“Behold what manner of love the Father has given unto us,
that we should be called the children of God; and so we are.”
(1 John 3:1)
It should come as no surprise to those of you who know me that I am a total “fan-boy” when it comes to anything Sci-Fi or Super Hero. I grew up on Doctor Who, reruns of the Star Trek TV show, and the Star Wars movies as the gold standard for every other story. I always imaged what it would be like if one day I could learn the ways of the force. (I can’t tell you how much joy it brings me to see my own sons still use the “force” to open the automatic doors at the grocery store.)
Putting it mildly, I was delighted by this summer’s release of Superman: Man of Steel, a retelling of the origin story of Superman. While it was not the classic Christopher Reeves story (which I saw countless times in the theater), it was much, much better than the Superman movie that came out in 2006. The graphics are exactly what you’d hope for from a super hero movie today, there are some great performances from big name actors, and the story is really quite good.
There is, in particular, one scene that resonated with me in the “Man of Steel” movie. Young Clark Kent is coming to terms with who he really is; an alien from another planet with inexplicable powers. While he’s just wanted to use his strength to help save those around him, he’s seen as a threat, a freak, a danger. Talking with his adopted father Jonathon Kent (wonderfully performed by Kevin Costner), Clark/Superman says:
“Can’t I just keep pretending I’m your son?”
Jonathan replies, “You are my son”
Well played, Superman (sniff, sniff), well played.
Jonathon and Martha Kent find a child amidst the wreckage of some distant planet that has fallen to earth, and they take that child in as their own. He bears their name. He is raised with their values. He is strengthened and encouraged by their love. He learns of courage, commitment, and sacrifice from them, and becomes the hero that every boy who ever put on a red cape wanted to be.
This is the wonder of adoption. It is no mere pretending, no make-believe deception. Jonathon and Martha loved Clark. They were his parents. He was their child. There was a stronger tie than anything biology could produce; there was love.
What a remarkable parable for the transforming power of God’s love. In 1 John 3:1, there is a great pronouncement of a vital truth, We are the children of God. We have been adopted, claimed by the love of the Father, He calls us His children. As the prophet Hosea so powerfully demonstrates, we who were once called, “Not my people” are now called “Children of the living God” (Hosea 1:10). We have been adopted by God, and so we are called the children of God.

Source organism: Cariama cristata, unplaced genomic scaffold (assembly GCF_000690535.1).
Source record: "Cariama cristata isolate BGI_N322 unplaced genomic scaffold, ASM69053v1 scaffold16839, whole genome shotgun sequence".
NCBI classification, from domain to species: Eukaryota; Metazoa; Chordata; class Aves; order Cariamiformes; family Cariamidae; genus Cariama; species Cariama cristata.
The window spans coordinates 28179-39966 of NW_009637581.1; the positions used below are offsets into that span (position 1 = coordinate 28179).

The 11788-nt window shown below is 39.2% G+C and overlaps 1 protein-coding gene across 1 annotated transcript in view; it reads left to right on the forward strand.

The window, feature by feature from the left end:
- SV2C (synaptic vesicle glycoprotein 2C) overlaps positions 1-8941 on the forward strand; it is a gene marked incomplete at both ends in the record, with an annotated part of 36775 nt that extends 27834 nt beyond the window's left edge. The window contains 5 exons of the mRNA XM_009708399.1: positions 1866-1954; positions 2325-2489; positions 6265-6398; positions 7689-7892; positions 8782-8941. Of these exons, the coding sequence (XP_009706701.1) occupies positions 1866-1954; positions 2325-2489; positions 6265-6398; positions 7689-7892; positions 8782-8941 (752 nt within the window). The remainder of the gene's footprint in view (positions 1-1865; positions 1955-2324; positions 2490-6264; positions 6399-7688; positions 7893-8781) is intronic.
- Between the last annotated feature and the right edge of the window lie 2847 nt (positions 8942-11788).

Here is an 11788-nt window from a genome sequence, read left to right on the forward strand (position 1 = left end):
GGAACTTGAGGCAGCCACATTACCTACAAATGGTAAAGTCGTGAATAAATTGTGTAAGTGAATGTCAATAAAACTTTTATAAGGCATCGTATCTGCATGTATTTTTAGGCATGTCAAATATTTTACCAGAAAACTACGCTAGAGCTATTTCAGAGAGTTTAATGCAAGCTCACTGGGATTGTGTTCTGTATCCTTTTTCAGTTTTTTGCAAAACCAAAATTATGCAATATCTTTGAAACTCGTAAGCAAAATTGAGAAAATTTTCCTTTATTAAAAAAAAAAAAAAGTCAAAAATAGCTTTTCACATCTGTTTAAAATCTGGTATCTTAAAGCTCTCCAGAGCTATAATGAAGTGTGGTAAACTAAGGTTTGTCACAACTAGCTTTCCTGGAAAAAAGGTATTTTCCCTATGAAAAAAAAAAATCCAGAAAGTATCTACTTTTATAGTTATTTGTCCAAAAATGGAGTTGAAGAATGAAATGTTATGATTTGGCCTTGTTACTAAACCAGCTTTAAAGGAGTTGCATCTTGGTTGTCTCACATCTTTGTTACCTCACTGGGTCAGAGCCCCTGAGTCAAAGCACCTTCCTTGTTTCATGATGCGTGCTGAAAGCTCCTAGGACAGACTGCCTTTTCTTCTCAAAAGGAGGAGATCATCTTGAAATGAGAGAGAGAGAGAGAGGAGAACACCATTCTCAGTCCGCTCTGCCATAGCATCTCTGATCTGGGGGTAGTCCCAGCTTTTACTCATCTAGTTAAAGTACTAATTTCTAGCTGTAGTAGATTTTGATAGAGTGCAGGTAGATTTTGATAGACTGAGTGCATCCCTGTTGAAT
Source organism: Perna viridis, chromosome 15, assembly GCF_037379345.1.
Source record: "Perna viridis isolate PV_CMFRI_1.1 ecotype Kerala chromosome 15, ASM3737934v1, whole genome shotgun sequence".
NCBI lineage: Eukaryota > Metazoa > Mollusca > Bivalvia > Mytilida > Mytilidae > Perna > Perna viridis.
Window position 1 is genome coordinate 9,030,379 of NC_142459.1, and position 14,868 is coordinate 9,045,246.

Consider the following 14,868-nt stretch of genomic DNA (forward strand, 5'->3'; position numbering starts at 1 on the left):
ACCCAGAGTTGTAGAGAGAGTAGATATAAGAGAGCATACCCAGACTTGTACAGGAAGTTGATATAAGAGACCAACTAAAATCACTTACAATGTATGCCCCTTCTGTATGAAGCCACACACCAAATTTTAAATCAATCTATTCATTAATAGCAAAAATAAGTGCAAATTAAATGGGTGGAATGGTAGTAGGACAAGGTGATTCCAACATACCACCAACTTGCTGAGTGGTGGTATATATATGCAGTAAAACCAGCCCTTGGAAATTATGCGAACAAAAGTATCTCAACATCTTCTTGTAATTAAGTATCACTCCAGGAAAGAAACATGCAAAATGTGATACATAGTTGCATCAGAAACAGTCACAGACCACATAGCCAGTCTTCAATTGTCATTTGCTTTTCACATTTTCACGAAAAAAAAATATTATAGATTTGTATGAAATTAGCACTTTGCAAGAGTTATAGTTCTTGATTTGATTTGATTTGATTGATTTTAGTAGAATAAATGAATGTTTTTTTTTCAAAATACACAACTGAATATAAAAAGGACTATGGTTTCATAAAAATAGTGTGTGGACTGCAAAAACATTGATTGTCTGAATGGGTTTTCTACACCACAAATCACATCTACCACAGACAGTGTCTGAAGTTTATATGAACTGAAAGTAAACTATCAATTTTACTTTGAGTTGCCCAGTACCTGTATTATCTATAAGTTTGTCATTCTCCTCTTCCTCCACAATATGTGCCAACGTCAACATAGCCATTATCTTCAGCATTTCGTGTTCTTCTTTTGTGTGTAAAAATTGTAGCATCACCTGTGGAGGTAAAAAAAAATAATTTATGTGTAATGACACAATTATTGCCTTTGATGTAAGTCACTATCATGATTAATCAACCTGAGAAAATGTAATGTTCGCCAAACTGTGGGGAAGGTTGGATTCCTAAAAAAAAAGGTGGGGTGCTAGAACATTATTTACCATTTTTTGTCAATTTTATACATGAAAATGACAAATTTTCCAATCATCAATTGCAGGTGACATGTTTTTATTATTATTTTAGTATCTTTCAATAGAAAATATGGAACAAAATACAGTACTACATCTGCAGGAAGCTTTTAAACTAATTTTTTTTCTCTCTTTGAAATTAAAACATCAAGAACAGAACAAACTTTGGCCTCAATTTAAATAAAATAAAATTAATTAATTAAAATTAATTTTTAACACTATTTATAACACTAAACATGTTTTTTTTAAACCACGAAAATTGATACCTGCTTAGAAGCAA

And we are His children. This is not some hope for the future, but a present privilege. God is our Father, now. We may enjoy the benefits of His grace, a grace that He bestows lavishly upon His children. We are the recipients of His Fatherly guidance; through His Word God guides, disciplines, and teaches His children in the way of righteousness. He is our Father, and by faith we are members of His household, protected by His victorious might. We bear His name into the world, and wherever we go we may be assured that our heavenly Father will shield and defend us.
Just this week, my 6 year old has come home from school, hurt and upset about the cruel things that other kids in his class have said about him. I asked him if any of the things they said about him were true, he knew they were not. I asked him if he thought that I thought these things were true, he knew I did not. I asked him if he thought that God thought these things were true, he smiled, knowing God did not either. Then I told him, “You know what I think of you son. And you know that God loves you, and what He thinks of you. What does it matter what someone else says about you, when you know what your God and your Father think?” Strengthened by that love and assurance, that 6 year old could face the day with confidence.
Knowing the great love of God that has claimed you and called you His child, what can you face today?
When facing the lies and accusations of a broken world, we may cry out to God, “Can’t I just keep pretending that I’m your child?”
To which we will hear the voice of God saying, “You are my child. There’s no pretending.”
“Behold what manner of love the Father has given unto us, that we should be called the children of God; and so we are.” Eternity will never exhaust the marvel of God’s amazing love for us. May we live in the strength and assurance that such love abundantly provides.
Inspired by the title of the blog – here’s the hymn that bears that name. Why this isn’t sung more at Christmas I will never know.